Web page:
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Children In Foster Care

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Every year, more than 100,000 children in foster care are available for adoption according to Children’s Action Network. Foster care is a temporary living situation for children whose parents are unable, unwilling, or unfit to care for them. Minors whose need for care has come to the attention, are placed with a state certified caregiver which is arranged through the government or a social service agency. The primary goal of foster care is to reunite children with their parents. With the history and known statistics, this many children entering the system every year, finding the right care becomes increasingly difficult. These problems create many effects on the children that can last a lifetime.
Foster care was articulated around the 19th
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Children who have been physically abused, sexually abused, neglected or emotionally maltreated are given a family life experience in an agency approved, certified or licensed home for a planned, temporary period of time. According to Children’s action network, the average age of a child in foster care is 9 years old, 52% male and 48% female. Children in foster care can be placed in several different types of foster homes. One type is the typical image of a single foster family of one or more parents who care for foster children in their home. Another type of foster care is the group home, where they accommodate more juveniles and are more structured. The third modern foster home is called Kinship, which refers to the care of children by relatives or close family friends. Kinship is the preferred resource because it maintains the children’s connections with the family. Ultimately, “58% of the children in care, that case plan goal is to reunify them with their biological parents or place them in the care of a relative. But for 26% of cases, parental rights have been terminated for one reason or another and the end goal is for the child to be adopted by a new family” (National Council For…show more content…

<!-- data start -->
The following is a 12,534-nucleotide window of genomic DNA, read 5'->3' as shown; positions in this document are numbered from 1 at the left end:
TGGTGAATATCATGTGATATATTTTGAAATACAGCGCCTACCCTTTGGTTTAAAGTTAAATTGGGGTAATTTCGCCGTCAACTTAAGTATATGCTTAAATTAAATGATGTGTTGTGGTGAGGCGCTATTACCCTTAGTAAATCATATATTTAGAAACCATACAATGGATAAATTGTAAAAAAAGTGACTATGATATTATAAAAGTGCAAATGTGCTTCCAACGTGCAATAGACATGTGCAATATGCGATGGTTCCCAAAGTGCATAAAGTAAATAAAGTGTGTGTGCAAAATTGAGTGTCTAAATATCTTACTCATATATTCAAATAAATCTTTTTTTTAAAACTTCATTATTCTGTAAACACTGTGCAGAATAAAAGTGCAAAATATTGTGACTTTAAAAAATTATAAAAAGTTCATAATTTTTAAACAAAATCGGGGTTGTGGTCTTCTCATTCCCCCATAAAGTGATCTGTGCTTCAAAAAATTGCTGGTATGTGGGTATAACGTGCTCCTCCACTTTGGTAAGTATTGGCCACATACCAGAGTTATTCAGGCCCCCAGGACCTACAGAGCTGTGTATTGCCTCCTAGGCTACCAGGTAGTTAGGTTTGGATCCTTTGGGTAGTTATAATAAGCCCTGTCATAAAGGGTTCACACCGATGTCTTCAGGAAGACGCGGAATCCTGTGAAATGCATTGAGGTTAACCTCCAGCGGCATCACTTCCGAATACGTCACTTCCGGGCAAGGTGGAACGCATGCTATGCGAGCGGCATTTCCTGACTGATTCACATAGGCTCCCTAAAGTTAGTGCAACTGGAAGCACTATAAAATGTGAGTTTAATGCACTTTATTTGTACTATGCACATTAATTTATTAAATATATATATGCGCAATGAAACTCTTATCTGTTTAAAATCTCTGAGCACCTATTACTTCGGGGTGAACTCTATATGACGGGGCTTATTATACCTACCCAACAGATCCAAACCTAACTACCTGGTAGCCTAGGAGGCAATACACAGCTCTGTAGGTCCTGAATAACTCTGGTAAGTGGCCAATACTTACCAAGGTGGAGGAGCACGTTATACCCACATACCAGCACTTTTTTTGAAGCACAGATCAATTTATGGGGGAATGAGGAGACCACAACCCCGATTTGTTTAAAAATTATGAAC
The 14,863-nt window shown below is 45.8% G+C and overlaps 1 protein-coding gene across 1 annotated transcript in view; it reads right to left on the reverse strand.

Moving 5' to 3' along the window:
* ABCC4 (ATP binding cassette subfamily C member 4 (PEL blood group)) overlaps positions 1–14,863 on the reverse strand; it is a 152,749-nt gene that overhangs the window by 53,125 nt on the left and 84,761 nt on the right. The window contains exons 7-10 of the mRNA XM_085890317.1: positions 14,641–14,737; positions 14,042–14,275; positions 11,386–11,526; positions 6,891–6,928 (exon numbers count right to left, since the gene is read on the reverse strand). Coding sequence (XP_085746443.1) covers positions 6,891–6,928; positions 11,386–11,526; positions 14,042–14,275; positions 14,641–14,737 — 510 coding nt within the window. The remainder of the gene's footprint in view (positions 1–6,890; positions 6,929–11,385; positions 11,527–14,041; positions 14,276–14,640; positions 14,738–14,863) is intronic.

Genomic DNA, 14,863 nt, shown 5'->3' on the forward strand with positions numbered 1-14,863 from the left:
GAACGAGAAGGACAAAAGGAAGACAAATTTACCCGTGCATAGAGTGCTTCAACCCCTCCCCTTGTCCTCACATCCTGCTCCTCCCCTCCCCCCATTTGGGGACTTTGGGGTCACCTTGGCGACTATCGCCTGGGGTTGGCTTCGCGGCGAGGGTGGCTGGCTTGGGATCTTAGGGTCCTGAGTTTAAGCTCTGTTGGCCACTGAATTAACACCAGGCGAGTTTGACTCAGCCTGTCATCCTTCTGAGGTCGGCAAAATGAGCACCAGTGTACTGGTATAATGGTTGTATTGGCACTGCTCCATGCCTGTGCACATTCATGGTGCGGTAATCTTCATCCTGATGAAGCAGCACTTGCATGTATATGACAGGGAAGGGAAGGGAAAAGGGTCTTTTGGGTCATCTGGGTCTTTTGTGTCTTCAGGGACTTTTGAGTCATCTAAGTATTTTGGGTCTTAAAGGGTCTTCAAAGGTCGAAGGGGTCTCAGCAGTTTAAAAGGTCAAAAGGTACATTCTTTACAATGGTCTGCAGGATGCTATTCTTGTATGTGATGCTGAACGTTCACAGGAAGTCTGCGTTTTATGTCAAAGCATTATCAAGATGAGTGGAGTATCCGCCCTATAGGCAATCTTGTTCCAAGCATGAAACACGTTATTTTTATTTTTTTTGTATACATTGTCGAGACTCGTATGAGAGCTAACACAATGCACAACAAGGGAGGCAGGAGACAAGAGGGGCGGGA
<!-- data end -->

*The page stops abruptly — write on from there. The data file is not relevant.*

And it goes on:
“Of the estimated 200,000 licensed foster homes, between 30–60% of foster parents drop out of foster parenting each year” (National Council For Adoption). Many foster parents choose to open their hearts and home to children to make a difference. Foster care parents are allowed to foster more than one youth in the home and they may come from different families, these parents may also have children of their own. The state pays these parents a fixed pay for the expenses of caring for the foster child however, not enough to make money. The ideal foster parents are motivated by a desire to help children in trouble. Foster care can last anywhere from a couple of days to a of years. In some cases, the foster parents grow attached to the children and adopt them. Foster parents are licensed through the Minnesota Department of Human Services (DHS) and must meet the following requirements: Be at least 21-years-old, hold a valid driver’s license, have home and auto insurance coverage, complete a Minnesota home study assessment and pass a state of Minnesota DHS background study. Minnesota requires foster parents to become licensed prior to placing a child in their home. The process takes approximately 2-4 months to complete. During this time, an foster care coordinator will work closely with the parent and guide
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